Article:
I have a motorcycle and my partner Carol and I enjoy riding it together, with me as driver and her as a passenger. Carol had owned and ridden motorcycles some 25+ years ago but, other than as a passenger she had not ridden since then.
Recently Carol decided she’d like to ride on her own again. She found and purchased a bike that suited her. Then, being the wiser of the two of us in this couple, rather than just getting on and riding again as I would have done, she enrolled in a motorcycle course.
I’ve been riding motorcycles for more than 40 years, since I was…well, a long time anyway. I was confident that such a course would not offer me anything.
After Carol completed the course and qualified to have “MC put in her license (Congratulations Carol), I asked her about what was covered and what tips she’d picked up. I was surprised by how many of concepts, techniques and tips covered in the course I had forgotten and hadn’t use in a long time. I definitely would benefit from the course, even after my many years of riding.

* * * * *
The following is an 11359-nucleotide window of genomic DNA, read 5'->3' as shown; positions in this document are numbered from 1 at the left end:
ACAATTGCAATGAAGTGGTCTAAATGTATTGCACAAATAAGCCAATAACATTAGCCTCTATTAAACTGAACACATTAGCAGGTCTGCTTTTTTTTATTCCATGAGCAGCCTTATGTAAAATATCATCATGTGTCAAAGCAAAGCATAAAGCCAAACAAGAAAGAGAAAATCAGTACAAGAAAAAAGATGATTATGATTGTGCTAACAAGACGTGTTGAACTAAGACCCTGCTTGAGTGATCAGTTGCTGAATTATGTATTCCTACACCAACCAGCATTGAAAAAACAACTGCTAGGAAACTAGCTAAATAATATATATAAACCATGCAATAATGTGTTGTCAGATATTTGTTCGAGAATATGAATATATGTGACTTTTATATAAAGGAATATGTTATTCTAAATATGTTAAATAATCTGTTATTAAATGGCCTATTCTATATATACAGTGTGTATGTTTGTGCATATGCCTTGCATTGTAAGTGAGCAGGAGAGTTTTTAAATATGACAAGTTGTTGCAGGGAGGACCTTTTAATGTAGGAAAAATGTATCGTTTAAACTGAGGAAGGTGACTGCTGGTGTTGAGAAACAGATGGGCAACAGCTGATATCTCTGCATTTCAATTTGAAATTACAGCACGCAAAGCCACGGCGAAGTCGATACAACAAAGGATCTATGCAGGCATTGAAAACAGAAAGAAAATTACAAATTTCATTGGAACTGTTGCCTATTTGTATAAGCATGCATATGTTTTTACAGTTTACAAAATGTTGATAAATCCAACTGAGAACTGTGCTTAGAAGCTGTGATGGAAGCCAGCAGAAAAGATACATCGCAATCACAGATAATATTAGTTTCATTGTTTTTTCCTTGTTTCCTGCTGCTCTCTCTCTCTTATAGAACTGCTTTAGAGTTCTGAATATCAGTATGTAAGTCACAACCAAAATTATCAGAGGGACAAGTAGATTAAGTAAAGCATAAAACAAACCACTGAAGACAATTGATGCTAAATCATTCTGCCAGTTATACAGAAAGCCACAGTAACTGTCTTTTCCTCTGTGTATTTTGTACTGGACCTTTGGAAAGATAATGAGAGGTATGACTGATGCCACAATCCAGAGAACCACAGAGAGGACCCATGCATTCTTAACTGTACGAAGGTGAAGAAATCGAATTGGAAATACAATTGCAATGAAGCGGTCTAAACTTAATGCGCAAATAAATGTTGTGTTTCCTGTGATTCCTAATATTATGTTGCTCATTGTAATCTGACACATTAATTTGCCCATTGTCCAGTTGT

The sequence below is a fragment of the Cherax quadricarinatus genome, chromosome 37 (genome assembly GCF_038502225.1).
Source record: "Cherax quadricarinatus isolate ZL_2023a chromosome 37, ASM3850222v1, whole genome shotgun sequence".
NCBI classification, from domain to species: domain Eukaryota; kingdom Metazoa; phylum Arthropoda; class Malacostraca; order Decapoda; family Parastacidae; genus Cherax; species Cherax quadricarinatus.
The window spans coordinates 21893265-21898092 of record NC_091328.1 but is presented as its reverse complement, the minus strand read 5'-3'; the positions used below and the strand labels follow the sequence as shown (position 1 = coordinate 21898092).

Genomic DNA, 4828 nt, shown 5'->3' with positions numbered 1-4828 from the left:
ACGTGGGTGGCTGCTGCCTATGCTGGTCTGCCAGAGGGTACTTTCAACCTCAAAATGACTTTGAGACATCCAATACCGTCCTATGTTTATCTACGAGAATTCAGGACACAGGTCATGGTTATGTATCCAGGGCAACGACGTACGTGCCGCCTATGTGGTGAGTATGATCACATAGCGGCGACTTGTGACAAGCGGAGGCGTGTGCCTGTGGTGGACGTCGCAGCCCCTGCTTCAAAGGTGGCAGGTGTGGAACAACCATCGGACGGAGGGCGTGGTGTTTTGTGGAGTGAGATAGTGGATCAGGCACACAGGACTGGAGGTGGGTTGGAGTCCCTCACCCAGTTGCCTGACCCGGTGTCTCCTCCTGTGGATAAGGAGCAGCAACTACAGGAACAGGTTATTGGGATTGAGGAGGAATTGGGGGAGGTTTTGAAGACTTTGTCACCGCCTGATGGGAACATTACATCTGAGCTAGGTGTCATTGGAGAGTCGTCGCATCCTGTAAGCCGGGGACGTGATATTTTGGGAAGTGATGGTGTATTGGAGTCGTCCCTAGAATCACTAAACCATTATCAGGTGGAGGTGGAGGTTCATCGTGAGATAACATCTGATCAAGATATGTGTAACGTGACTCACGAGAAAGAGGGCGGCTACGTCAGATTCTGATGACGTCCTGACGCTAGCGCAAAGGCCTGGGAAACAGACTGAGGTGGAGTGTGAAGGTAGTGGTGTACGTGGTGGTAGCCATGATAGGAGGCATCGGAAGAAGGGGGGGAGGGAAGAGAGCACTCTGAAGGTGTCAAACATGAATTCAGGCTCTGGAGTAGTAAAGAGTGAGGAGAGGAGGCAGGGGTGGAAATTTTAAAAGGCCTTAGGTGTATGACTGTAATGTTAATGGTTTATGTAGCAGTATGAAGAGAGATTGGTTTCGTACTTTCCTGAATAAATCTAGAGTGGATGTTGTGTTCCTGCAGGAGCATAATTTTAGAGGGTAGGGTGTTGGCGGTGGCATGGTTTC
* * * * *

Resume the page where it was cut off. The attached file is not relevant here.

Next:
This supports my contention that the best training focuses on the basics, as do the workshops we offer, as well as advanced techniques. It also shows that even those who a great deal of training will benefit from a review of the basics.
In the letter which accompanied her certificate for completing the course, the company which provided the training suggested, “Please consider taking the Rider refresher course, offered each Spring to hone your riding skills after having not ridden for a while. We also offer Advanced Rider Training to further develop our skills.” While recognizing the marketing value in this, I can also see where such courses would be very worthwhile.
No doubt many proposal professionals could benefit greatly from a yearly “tune up” and from advanced level proposal training.